Autumn has officially begun and although we haven't had any serious threats of frost yet, the threat is always there this time of year. Some plants can withstand frost better than others. My root veggies are likely to laugh in the face of impending frost while others, like my tomatoes, would shiver in fear of their lives. You've heard that it's not good to refrigerate tomatoes...well, if they're out in the cold, it's like being in a fridge - not good.
The days are short now. I rarely see the garden in daylight except on the weekends, so I've had to start dismantling the garden a little bit at a time. If I don't, I'll likely find myself out in the garden on some random cold dark evening fumbling around with a flashlight trying to save my tomatoes. Not really what I want to be doing (although I'm sure it would be great entertainment for the neighbors.)
If you're lucky, it's at this time you'll have lots of green or partially ripened tomatoes. They have little hope of ripening well or ripening at all if they're left out on the vine for the remainder of the short cool days. So, I always take what's left and ripen them indoors. I have both regular and cherry tomatoes and I took them all in a couple of weeks ago to ripen. It's a great way to enjoy fresh tomatoes from the garden into the fall/winter.
To Ripen Tomatoes:
- Bring all of your tomatoes inside. Even ones that are completely green.
- Remove any that are split or damaged - those won't ripen nicely and will likely ruin others around it.
- Layer them in between newspaper in a cardboard box. Leave some space around the tomatoes - don't crowd them too much. Separate each layer with more newspaper stacked on top of the previous layer.
- Put the least ripe tomatoes at the bottom so as the other ripen first, they're at the top to use.
- Place the box in a cool (not cold) dark place.
- Check on them periodically to check their progress and make sure none have gone bad.
The ripening process could take a week or a month or more. It depends on the type of tomato and what stage of development when you take it in. I just used my ripened cherry tomatoes to make a pasta sauce with olives and capers. Delicious.
TIP: If you want to speed up the ripening of tomatoes, place them in a paper bag with an apple. Both tomatoes and apples produce ethylene gas as they ripen, but apples have more of it. The gas will help the tomatoes ripen more quickly.
I'm Catherine, a small-space urban gardener in New Jersey (Zone 7a) who started gardening out of upcycled wooden wine boxes. For years, I wanted to try gardening, but didn't know where to start. I got up the nerve to give it a try - starting small with a single wooden wine box that turned an idea into reality. That reality quickly turned into my filling every sunny inch of space of my postage-stamp size lawn and turning it into a garden oasis. I grow mostly vegetables and herbs with some exception for fruits (when the squirrels and rabbits don't get to them first). I love learning from gardening communities (and lots of trial and error).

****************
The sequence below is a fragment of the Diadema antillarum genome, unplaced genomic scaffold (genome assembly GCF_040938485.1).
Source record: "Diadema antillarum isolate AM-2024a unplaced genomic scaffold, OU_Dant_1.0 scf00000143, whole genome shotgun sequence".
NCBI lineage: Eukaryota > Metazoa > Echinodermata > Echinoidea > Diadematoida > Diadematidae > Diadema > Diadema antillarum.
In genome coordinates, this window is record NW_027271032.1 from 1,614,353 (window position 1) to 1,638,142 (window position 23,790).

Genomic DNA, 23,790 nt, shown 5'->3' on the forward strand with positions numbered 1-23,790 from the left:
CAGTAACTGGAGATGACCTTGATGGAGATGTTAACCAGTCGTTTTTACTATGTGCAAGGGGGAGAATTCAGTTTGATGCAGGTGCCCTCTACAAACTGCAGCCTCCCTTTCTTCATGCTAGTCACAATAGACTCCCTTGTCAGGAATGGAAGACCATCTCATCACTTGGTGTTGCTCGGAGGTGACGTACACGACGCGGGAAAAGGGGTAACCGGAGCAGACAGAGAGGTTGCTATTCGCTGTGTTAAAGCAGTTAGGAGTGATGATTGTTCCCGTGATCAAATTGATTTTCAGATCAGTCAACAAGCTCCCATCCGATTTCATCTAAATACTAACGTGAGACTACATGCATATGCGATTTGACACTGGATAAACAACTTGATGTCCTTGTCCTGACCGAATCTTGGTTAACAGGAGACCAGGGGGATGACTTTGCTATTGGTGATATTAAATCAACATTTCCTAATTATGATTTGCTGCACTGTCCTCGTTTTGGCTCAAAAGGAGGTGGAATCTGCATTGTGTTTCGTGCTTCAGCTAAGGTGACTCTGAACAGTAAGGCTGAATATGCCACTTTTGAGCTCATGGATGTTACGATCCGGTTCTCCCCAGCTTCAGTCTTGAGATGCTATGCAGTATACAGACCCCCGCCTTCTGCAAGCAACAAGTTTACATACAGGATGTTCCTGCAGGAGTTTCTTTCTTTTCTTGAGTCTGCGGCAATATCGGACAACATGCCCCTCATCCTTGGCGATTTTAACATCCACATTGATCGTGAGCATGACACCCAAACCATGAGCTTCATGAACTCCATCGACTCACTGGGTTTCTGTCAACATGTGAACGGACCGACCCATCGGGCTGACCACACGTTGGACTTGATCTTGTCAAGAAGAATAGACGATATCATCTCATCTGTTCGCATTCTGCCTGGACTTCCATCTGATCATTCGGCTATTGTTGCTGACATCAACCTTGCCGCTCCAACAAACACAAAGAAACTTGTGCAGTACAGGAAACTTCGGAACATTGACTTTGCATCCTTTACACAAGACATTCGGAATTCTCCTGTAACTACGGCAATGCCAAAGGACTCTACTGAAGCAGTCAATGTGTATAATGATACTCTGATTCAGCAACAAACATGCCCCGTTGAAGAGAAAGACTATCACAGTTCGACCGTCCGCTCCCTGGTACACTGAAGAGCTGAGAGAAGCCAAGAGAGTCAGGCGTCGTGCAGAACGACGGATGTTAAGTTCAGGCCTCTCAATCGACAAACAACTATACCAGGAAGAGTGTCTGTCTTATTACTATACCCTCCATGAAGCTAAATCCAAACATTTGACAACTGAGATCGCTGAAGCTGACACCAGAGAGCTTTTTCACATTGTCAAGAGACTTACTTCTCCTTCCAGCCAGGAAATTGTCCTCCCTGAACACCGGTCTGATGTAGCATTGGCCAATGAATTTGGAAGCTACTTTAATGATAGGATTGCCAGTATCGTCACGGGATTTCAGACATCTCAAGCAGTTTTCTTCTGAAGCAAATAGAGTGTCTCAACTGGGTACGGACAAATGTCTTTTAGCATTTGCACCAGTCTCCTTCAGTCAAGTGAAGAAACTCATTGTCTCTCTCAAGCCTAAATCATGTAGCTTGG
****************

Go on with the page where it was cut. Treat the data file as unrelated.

I hope one day to take all that I'm learning and apply it to a larger plot of land. To help me get there, I'm extending my learning through the University of Massachusetts, Stockbridge School of Agriculture's, Sustainable Food & Farming program. (I'm addicted to learning as much as I am to gardening.)
This blog isn't just for gardeners (although I hope it inspires some of you to try growing a plant or two). The recipes (food & cocktails) in theRecipes section of this blog contain ingredients that don't have to come from your own backyard. If you like visiting your local farmer's market(or even your grocery store) and would like to get some new recipes you can use with the fresh produce and herbs you get from your local growers, this blog will have plenty for you too.
In addition to gardening and cooking, I also love to visit and photograph my surroundings. I feel fortunate to have so many amazing places here in New York/New Jersey, where I live and work. Visits to local farms, farmer's markets, and cycling through rural farming areas help me feel connected and refreshed. share these experiences in theExploring section of the blog so that you might visit through proxy or be inspired enough to visit yourself.
With very few exceptions, all of the photographs on this site are ones I have taken myself. (For the photographers out there, I shoot with a Canon 7D and sometimes with my Lumix DMC-ZS15 compact camera.)
I hope this blog inspires you to grow, create, explore, and try something new. The best way to stay up-to-date is to follow me using the social buttons above, or click Subscribe and sign up for my email newsletters.
Happy Gardening and Healthful Living!